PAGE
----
Research in biotechnology and environmental science

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Screening of Biosurfactant-producing Bacteria from Symbiotic Microbes with Gastropods in the Persian Gulf

Zeynab Bayat1 , Nazanin Akbari2, MehdiHassanshahian1,* , Simone Cappello3, and Ali Salehinasab1

1 Department of Biology, Faculty of Sciences, Shahid Bahonar University of Kerman, Kerman, Iran

2 Department of Biology, Faculty of Sciences, Shahid Beheshti University, Tehran, Iran

3 Institute for Biological Resources and Marine Biotechnology (IRBIM), CNR of Messina, Italy *

Corresponding author: Mehdi Hassanshahian, Department of Biology, Faculty of Sciences, Shahid Bahonar University of Kerman, Kerman, Iran Email:


Introduction: Biosurfactants or surface-active compounds with amphiphilic molecular structures, including a hydrophilic and a hydrophobic domain, are produced by microorganisms. These compounds increase the biodegradation of hydrocarbons in
the environment due to their ability to emulsify hydrocarbon-water mixtures. This study was conducted to isolate and characterize biosurfactant-producing bacteria from the samples of Gastropods.
Materials and Methods: The gastropod samples were collected from oilcontaminated sites in the Persian Gulf, Middle East. Biosurfactant-producing strains were isolated from these samples. The biosurfactant production ability was analyzed using Drop Collapse TEST, oil spreading test, emulsification activity test, and BATH test.
Results: In total, 11 biosurfactant-producing strains were isolated. Two isolates with higher growth rates and biosurfactant production ability were selected for further studies. The best isolates were identified as Halomonas sp. isolate BHA16 and Vibrio alginolyticus isolate BHA 17 based on molecular analysis. Gas chromatography analysis of remaining crude oil confirmed that these strains could degrade to 51.44 % and 67.58% of crude oil, respectively.
Conclusion: The results of this study indicated the surfactant activity of the bacterial strains isolated from Gastro pods had a good potential for the biodegradation of crude oil and could be used for the cleanup of oil-contaminated marine environments.

Keywords: Biodegradation, Biosurfactant, Gastropod, Halomonas sp., Vibrio alginolyticus

1. Introduction

The Persian Gulf is an important marine environment in the south of Iran, the pathway for about 60 percent of the marine transported oil in the world. The Persian Gulf was polluted with crude oil during the 1991 Gulf war1. Oil spills in the sea have become a global problem in industrialized and developing countries. It is one of the most dangerous pollution factors known today2. Oily wastewater contains toxic substances, such as phenols, petroleum hydrocarbons, and polyaromatic hydrocarbons, inhibiting plant and animal growth and being mutagenic and carcinogenic to people3,4. It can be a threat to the environment, necessitating monitoring and cleanup of pollution to protect the environment5. One of the strategies to enhance the cleanup is bioremediation which degrades environmental pollution by microorganisms6. Many bacteria from contaminated areas can produce biosurfactants. Biosurfactants produced by hydrocarbondegrading bacteria with amphiphilic molecular structure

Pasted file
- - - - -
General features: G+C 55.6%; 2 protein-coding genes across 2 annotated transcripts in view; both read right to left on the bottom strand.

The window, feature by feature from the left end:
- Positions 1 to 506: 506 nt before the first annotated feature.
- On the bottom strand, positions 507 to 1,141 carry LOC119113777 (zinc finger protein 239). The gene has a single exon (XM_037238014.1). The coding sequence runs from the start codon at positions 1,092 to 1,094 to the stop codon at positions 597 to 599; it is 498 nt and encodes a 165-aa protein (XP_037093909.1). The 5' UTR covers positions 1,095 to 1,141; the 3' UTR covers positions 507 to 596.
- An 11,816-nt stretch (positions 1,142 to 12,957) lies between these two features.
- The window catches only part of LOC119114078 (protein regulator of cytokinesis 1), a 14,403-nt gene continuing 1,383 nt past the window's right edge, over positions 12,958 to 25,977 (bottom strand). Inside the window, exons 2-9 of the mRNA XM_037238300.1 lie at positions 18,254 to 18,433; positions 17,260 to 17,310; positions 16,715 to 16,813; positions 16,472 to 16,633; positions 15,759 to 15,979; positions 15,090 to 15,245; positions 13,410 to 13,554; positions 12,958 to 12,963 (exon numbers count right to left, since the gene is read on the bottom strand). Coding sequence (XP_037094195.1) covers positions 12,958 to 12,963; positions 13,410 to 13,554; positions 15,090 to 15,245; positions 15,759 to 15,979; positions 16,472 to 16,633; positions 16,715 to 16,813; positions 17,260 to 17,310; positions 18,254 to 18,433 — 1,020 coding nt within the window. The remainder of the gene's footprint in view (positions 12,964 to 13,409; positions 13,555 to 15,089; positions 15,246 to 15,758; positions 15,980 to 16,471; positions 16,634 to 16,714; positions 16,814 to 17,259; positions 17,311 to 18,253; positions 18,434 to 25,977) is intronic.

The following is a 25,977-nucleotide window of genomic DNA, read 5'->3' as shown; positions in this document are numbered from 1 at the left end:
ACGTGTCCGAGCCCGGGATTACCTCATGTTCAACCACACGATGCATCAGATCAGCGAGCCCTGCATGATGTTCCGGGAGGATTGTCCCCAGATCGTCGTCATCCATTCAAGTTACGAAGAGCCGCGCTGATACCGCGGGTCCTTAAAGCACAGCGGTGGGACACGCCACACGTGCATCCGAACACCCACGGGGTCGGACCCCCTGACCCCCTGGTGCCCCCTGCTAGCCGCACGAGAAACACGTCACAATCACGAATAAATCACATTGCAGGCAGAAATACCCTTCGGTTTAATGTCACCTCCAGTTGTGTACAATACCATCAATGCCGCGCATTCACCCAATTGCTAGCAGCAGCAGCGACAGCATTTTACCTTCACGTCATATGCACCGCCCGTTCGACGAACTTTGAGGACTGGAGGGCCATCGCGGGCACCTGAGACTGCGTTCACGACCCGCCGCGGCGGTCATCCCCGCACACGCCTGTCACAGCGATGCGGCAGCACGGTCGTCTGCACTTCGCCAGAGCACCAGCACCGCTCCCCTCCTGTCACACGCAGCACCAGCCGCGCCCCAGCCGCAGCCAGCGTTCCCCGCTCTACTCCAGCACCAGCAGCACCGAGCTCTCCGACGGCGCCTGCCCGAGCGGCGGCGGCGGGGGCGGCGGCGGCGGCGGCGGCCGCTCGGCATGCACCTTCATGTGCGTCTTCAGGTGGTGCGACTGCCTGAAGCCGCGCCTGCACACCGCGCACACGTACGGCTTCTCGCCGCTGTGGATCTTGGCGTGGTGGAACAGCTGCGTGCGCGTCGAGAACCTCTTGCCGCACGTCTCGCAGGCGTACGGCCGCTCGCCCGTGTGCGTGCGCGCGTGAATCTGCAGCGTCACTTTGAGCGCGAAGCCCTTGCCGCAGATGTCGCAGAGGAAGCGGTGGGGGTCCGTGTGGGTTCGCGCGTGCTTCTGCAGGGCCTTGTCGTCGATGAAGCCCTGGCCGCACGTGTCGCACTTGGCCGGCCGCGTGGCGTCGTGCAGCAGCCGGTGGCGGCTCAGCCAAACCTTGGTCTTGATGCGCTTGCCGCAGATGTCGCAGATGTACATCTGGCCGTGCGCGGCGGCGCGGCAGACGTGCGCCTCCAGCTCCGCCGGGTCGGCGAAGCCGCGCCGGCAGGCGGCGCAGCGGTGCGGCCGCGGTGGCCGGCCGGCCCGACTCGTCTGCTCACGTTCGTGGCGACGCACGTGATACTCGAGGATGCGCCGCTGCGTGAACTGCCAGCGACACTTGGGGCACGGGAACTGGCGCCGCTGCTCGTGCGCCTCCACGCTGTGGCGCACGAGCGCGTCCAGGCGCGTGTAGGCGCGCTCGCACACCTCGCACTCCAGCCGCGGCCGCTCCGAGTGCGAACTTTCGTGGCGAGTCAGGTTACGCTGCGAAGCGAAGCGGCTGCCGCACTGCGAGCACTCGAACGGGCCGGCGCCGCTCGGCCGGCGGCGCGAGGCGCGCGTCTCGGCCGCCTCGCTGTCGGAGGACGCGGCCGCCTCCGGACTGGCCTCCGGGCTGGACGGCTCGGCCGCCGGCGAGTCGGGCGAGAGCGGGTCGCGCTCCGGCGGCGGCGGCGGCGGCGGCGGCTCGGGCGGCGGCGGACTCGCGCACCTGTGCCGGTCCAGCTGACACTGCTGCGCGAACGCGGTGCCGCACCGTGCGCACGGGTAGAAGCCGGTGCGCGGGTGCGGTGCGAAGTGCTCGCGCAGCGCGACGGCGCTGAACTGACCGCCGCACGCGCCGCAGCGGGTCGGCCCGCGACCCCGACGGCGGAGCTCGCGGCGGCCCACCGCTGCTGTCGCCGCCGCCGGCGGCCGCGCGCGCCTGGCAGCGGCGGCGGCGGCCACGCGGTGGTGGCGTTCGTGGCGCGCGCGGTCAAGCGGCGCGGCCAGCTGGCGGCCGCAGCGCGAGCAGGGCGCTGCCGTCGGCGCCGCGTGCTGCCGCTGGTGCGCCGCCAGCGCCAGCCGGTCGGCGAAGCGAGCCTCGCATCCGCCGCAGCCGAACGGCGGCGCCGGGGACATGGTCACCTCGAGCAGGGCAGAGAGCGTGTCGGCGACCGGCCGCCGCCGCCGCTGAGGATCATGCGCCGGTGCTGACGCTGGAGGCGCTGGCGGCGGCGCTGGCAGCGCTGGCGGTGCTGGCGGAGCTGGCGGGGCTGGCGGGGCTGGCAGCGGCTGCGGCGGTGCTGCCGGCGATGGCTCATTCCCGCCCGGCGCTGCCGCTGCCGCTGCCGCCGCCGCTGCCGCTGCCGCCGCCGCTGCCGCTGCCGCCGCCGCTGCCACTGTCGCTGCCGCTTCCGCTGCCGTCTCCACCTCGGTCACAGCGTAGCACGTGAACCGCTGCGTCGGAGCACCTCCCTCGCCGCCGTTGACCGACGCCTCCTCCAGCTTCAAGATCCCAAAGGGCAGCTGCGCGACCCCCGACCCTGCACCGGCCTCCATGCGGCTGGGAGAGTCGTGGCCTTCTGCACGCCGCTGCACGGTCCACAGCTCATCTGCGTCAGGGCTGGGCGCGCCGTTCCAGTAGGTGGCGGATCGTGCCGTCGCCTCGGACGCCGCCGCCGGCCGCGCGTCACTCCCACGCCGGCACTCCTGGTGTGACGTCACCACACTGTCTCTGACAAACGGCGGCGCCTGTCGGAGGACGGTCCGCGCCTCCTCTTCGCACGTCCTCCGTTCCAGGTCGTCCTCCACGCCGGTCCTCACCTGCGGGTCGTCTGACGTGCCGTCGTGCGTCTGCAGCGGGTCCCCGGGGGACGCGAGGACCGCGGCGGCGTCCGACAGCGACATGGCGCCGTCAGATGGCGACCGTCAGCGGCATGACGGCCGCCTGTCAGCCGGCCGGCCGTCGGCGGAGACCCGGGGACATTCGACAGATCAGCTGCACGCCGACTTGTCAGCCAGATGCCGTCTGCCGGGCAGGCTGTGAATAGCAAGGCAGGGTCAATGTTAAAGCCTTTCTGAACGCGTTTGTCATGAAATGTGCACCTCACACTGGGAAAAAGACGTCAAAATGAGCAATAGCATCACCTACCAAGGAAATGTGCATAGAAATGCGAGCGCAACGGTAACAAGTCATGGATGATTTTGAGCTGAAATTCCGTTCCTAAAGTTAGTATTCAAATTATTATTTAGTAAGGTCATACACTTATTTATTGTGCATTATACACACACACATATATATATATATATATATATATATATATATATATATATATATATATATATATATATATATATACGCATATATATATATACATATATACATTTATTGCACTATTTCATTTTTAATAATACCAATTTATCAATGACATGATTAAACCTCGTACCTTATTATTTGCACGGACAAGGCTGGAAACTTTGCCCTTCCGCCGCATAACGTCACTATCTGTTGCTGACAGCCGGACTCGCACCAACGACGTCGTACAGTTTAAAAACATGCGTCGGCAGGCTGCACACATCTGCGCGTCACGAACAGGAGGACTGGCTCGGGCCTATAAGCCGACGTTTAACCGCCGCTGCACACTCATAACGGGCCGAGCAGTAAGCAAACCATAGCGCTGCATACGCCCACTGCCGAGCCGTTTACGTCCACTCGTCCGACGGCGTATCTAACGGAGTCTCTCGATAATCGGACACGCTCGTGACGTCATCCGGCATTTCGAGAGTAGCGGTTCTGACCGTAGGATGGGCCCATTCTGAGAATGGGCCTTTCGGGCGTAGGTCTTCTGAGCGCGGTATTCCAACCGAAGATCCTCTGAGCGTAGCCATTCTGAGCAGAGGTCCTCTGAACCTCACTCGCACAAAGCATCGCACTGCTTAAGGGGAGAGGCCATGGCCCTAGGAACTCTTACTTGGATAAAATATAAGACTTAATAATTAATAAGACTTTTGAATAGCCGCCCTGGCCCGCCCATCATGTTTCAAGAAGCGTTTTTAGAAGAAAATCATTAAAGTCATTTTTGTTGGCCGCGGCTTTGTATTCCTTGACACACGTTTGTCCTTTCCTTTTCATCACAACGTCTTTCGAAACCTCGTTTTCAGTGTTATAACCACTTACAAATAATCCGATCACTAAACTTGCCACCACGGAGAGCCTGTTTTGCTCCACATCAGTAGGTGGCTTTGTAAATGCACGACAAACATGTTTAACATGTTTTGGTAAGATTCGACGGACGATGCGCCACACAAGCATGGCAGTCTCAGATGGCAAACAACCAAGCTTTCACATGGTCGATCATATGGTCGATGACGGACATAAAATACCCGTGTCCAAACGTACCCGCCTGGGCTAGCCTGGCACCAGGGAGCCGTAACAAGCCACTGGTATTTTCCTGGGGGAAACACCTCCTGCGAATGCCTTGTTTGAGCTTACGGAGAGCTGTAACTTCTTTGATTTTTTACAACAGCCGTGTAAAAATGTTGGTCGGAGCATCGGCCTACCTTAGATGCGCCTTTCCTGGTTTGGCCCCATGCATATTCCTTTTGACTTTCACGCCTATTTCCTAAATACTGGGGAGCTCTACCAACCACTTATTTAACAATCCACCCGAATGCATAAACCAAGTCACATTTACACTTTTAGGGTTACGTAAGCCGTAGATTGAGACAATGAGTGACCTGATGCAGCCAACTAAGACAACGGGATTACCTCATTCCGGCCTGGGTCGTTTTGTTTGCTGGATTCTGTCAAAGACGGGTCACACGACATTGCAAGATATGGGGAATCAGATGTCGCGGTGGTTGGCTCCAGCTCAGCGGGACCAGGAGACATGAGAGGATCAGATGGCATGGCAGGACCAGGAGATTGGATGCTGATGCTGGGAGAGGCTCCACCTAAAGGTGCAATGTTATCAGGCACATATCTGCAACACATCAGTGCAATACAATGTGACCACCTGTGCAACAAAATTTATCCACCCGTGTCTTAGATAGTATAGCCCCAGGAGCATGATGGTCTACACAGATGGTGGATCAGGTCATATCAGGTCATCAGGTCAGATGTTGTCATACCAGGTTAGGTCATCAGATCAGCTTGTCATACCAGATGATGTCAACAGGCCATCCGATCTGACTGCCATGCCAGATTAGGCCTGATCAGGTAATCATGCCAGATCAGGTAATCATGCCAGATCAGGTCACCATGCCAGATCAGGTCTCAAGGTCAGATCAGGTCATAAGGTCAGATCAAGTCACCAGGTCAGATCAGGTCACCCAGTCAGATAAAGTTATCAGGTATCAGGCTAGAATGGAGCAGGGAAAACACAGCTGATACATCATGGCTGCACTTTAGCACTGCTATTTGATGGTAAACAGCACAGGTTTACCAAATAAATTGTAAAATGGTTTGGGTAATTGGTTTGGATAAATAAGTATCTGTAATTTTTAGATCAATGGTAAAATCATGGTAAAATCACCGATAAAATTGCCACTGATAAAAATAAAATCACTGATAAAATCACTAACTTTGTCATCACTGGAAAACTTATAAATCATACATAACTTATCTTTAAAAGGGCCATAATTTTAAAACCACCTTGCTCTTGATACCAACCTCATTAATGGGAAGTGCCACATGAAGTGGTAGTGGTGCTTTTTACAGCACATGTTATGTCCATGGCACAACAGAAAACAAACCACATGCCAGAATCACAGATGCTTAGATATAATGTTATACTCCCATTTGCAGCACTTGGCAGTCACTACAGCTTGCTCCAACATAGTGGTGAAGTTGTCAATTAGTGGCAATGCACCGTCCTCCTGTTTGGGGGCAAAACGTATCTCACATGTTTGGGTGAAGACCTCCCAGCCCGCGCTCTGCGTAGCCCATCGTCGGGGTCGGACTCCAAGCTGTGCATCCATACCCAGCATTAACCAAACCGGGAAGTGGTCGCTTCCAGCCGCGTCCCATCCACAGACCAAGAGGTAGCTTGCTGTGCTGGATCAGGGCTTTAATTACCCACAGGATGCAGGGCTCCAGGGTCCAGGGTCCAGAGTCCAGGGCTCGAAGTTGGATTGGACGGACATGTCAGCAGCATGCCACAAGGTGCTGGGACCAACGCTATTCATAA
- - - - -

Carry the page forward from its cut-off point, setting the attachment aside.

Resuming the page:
(including a hydrophilic and a hydrophobic domain) can be emulsified hydrocarbon-water mixtures, which enables them to grow on the oil droplets and increase the biodegradation of hydrocarbons in the environment7,8.
Several approaches measure the surface activity of biosurfactants, including hemolysis in blood agar, oil spreading, drop collapse test, emulsification activity, and BATH test9-11. Therefore, this study aimed to identify biosurfactant-producing bacteria from gastropod samples collected from oil-contaminated areas in the Persian Gulf. Additionally, the degradation capacity of these strains was examined.

2. Materials and Methods

2.1. Sampling
To isolate biosurfactant-producing bacteria, gastropod samples were collected from oil-contaminated sites in the Persian Gulf in August 2016. This station was located on Qeshm Island, Iran (HA: Haghni Harbor). Gastropods were collected by a knife from a depth range of 5-15 meters. Collected samples were transported on ice to the laboratory within 6 hours. Gastropod samples were washed with marine water twice12. Finally, the solution of gastropods was used for subsequent studies.

2.2. Isolation of biosurfactant-producing bacteria
The ONR7a medium was supplemented with 1% (v/v) of crude-oil (Iranian light crude oil) as the sole carbon source
and energy used to isolate biosurfactant-producing strains of bacteria. ONR7a contained (per liter of distilled water)
40g of NaCl, 11.18 g of MgCl2.6H2O, 3.98 g of Na2SO4, 1.46 g of CaC12.2H2O, 1.3 g of TAPS0 {3-[N tris(hydroxymethyl)
methylamino]-2 hydroxypropanesulfonic acid}, 0.72 g of KCl, 0.27 g of NH4Cl, 89 mg of Na2HP04.7H20, 83 mg of NaBr, 31
mg of NaHCO3, 27mg of H3BO3, 24 mg of SrCl2.6H20, 2.6 mg of NaF and 2 mg of FeCl2.4H20. For solid media, Bacterial
Agar (15 g/l) was added12. All materials were purchased from Merk Co., Germany. A gastropod solution (5 ml) was added to Erlenmeyer flasks containing 100 ml of medium, and the flask was incubated for 7 days at 30°C on a rotary shaker (180 rpm, INFORS AG). Then, 5 ml was transported to a fresh medium. After a series of four subcultures, inoculum from the flask was streaked out, and phenotypically different colonies on ONR7a agar were purified. Phenotypically, different colonies obtained from the plates were transferred to fresh medium with and without crude oil to eliminate autotrophs and agar-utilizing bacteria. The procedure was repeated, and the only isolates exhibiting pronounced growth on crude oil were stored in stock
media with glycerol at -20°C for further characterization13.

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